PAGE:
No Country for Old Men
has more blood than the Harelip's pillow the morning after unemployment
checks are issued. This movie is as gruesome and violent as
my cousin's 14th birthday party, when my uncle gave him a pellet
gun, and my aunt screamed at him that he was adopted and unloved.
This is also every bit as fucking good, and you don't have to
hide behind the sofa to avoid getting shot in the ass.
The movie is based on a Cormac McCarthy novel,
who has made a pretty damn good living writing neowesterns about
big open spaces and heartless bastards who terrorize them. Well,
he has ever since his little-known debut novel, The Pretty Pony
Princess' Kissing Party. But even that one ends up with 37 dead
horses, even if they are pink and have rainbow manes.
In No Country for Old Men, a man (Josh
Brolin) hunting pronghorn antelope near the Rio Grande stumbles
upon the scene of a clusterfuck of a drug deal. Four trucks,
everyone but one man dead. And that guy's hanging on to life
as loosely as Worm does to his claims he is a wrongly-convicted
sex offender. The dope is still at the scene, but the money's
gone. Brolin follows a trail across the dry landscape to a dead
Mexican who bled to death after taking the two million bucks.
After Brolin takes the dough back to his trailer-home,
his conscience hits him. He is generally a decent, honest guy.
That's established when he picks up the shells after firing
his rifle at the antelope. Now he is so consumed with guilt
over not helping the one near-dead man at the clusterfuck that
he returns with a jug of water for him. That's when the bad
guys show up, find him and he has his first narrow escape.
The problem is that now Javier Bardem knows
who he is, and Bardem is one seriously bad ass. I don't mean
bad ass in the sense of one full of chili and artichokes. I
mean bad ass in the sense of humorless, remorseless, amoral
killer. He doesn't flinch at killing a gas station attendant
for kicks. His every scene is drenched in dread because you
have no idea who he'll kill or how much blood will pool. He
carries a high-pressure air tank and a pneumatic gun that shoots
a rod out. He puts that through the forehead of his victims
and also for blowing out stubborn doorlocks.
No matter where Brolin goes, Bardem isn't far
behind, almost like a ghost, or maybe a conscience, or may be
a collective black cloud over our society. Brolin tries to move
his newfound wealth across the state and Bardem is always right
behind him. When Brolin shacks up in a motel, the bastard shows
up in the night and kills three men. When Brolin checks into
another hotel in another city, Bardem is at his door, and puts
a towel at the bottom so Brolin can't tell when someone is outside.
What's most shocking about No Country for
Old Men is that Brolin gets exactly what's coming to him
for getting in over his head with some fucked up bad guys. Now
this is where someone is going to bitch that I "spoiled" the
story. First, boo-fucking-hoo. If your life is so empty that
having a plot point revealed to you ruins your day, go fuck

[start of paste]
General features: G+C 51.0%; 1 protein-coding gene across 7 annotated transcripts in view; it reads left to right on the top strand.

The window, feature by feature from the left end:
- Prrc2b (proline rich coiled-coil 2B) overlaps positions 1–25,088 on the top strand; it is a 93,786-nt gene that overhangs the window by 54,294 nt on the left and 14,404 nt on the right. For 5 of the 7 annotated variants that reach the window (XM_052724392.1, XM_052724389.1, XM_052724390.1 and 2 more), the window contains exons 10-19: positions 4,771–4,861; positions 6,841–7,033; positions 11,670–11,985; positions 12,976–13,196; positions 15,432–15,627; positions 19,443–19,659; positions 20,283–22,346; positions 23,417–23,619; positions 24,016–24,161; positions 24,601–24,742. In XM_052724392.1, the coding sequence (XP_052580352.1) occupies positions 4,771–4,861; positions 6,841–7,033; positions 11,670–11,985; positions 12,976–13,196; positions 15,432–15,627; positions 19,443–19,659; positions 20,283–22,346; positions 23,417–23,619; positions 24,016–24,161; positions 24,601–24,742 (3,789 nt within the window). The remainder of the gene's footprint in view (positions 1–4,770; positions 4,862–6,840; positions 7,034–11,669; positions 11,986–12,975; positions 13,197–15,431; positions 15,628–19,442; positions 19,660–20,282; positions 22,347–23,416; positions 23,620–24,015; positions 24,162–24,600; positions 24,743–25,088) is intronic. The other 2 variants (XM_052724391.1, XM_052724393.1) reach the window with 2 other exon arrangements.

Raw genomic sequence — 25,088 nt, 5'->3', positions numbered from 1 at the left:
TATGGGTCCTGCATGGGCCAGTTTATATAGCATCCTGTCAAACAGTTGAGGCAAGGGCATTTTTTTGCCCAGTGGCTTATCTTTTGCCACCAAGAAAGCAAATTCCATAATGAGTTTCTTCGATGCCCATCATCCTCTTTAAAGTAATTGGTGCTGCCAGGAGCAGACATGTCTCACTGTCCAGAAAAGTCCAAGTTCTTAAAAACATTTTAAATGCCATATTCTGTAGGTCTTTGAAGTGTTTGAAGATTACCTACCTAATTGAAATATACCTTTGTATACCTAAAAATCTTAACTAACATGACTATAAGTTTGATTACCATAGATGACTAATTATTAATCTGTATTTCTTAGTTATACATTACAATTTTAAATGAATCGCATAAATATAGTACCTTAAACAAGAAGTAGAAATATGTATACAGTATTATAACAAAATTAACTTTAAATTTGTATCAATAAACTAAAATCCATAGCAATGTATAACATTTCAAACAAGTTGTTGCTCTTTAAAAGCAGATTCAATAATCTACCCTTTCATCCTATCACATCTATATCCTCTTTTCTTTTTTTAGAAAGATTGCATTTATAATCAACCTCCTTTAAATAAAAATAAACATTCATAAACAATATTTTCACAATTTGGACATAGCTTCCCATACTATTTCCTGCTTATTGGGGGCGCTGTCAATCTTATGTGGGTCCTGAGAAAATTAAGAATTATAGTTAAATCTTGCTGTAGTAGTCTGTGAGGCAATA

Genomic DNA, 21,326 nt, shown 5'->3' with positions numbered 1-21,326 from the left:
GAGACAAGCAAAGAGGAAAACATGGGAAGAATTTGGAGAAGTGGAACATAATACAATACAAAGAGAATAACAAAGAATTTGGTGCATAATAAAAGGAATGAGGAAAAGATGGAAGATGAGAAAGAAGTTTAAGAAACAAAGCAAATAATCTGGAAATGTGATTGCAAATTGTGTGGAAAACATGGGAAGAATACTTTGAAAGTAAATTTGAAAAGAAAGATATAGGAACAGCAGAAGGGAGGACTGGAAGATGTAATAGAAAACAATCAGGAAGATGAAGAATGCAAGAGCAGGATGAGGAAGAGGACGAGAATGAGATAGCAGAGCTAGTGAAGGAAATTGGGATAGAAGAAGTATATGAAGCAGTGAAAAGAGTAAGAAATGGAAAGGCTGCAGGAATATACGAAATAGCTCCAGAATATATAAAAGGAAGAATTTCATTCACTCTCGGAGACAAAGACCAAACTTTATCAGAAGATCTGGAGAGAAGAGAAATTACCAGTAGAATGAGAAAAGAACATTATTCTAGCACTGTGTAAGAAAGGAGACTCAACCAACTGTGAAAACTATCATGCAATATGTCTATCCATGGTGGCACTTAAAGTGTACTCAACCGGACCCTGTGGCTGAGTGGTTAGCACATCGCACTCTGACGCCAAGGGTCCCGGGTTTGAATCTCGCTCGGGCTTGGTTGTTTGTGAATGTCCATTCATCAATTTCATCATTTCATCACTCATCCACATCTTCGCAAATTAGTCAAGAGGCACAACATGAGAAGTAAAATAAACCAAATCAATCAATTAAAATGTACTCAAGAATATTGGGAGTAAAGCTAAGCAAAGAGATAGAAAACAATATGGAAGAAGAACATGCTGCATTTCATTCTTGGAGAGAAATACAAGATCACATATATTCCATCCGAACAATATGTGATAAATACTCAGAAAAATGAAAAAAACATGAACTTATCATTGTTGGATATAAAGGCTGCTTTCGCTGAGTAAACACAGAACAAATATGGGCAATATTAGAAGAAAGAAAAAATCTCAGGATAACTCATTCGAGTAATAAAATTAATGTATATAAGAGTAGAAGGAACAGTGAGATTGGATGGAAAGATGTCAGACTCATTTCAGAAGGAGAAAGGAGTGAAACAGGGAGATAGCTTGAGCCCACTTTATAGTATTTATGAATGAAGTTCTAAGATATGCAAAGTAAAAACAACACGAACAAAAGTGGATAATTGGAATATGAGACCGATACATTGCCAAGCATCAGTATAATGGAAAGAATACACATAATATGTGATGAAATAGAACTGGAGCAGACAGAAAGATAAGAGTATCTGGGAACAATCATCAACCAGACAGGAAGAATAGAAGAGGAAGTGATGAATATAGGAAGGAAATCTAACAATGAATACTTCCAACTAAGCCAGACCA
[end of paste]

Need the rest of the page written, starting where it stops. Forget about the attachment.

yourself. Then go eat a whole box of Girl Scout cookies by yourself;
that'll make you feel better. Second, it's not the point of
the movie, so if you're all worked up about it, then you missed
the bigger fucking picture.
Of course, some asshole is still going to write
to me and be all uppity and self-righteous. That's because some
people are like that. And as I said, they can go fuck themselves.
When Brolin dies, it throws a huge monkey wrench
into the machinery. All the sudden, the movie goes from being
a pretty fucking good cat-and-mouse story with a seriously scary
villain, to something way more meditative and profound. Really,
Javier Bardem's omniscient and omnipresent bad guy is as terrifying
as Mrs. Filthy was the time she ate that warm shellfish. Bardem's
not quite as gassy or swollen, but he kills more people. So,
it's a pretty equal tradeoff.
Speaking of tradeoffs, Tommy Lee Jones plays
the same fucking taciturn sheriff he always plays. The only
difference is that he seems a bit more disinterested in the
bad guy this time. He goes through the motions, follows along,
but he's never ahead of the criminals and he makes a pretty
concerted effort to stay out of the way. He retires with Bardem
still loose and blowing big holes through foreheads. He made
a conscientious choice to not get involved and it's gonna haunt
him the rest of his life.
Anyway, after Brolin dies, there's still another
half-hour of movie and it gives you time to think about what
Bardem's character represents, and what the title of the movie
actually means. The inference is that there is evil out there
that can't be stopped and is omnipresent. Some may disagree
with that, but they usually haven't met the Harelip.
No Country for Old Men looks pretty fucking
great. It captures how brown, flat and sad most of Texas is
almost as well as Win Wenders' Paris, Texas. It's a product
of the Coen Brothers, who really have made a lot of loosey,
goosey mediocre movies of late. But this one is damn tight and
focused, even though it's languid and built on men who speak
little. There is economy in every landscape and a real sense
of the outlaw sensibility of the hillbillies living there.
I already said it, but it's worth repeating:
Bardem is fucking scary as shit. He makes his scenes uncomfortable
and tense before he says a word. And he shows how unconflicted
he is by murder through small actions, like a coin-flip, or
the way he checks his boots for blood after leaving a house.
It's a pretty fucking good movie. But anyone
who spends any time in Olde Town Arvada is used to that. Four
Fingers for No Country for Old Men.